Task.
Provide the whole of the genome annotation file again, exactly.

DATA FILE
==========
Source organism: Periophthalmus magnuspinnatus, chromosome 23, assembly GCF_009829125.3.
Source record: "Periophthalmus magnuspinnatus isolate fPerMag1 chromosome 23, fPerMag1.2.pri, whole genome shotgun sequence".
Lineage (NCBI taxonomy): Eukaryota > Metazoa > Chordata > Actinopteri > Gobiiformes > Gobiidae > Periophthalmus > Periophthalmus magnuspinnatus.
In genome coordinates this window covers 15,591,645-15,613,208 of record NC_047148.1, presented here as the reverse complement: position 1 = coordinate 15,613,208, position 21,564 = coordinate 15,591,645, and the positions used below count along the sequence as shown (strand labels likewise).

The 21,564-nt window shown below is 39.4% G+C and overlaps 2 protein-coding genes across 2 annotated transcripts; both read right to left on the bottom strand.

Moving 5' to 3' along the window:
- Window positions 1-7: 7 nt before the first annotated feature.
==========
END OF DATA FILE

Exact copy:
Source organism: Periophthalmus magnuspinnatus, chromosome 23, assembly GCF_009829125.3.
Source record: "Periophthalmus magnuspinnatus isolate fPerMag1 chromosome 23, fPerMag1.2.pri, whole genome shotgun sequence".
Lineage (NCBI taxonomy): Eukaryota > Metazoa > Chordata > Actinopteri > Gobiiformes > Gobiidae > Periophthalmus > Periophthalmus magnuspinnatus.
In genome coordinates this window covers 15,591,645-15,613,208 of record NC_047148.1, presented here as the reverse complement: position 1 = coordinate 15,613,208, position 21,564 = coordinate 15,591,645, and the positions used below count along the sequence as shown (strand labels likewise).

The 21,564-nt window shown below is 39.4% G+C and overlaps 2 protein-coding genes across 2 annotated transcripts; both read right to left on the bottom strand.

Moving 5' to 3' along the window:
- Window positions 1-7: 7 nt before the first annotated feature.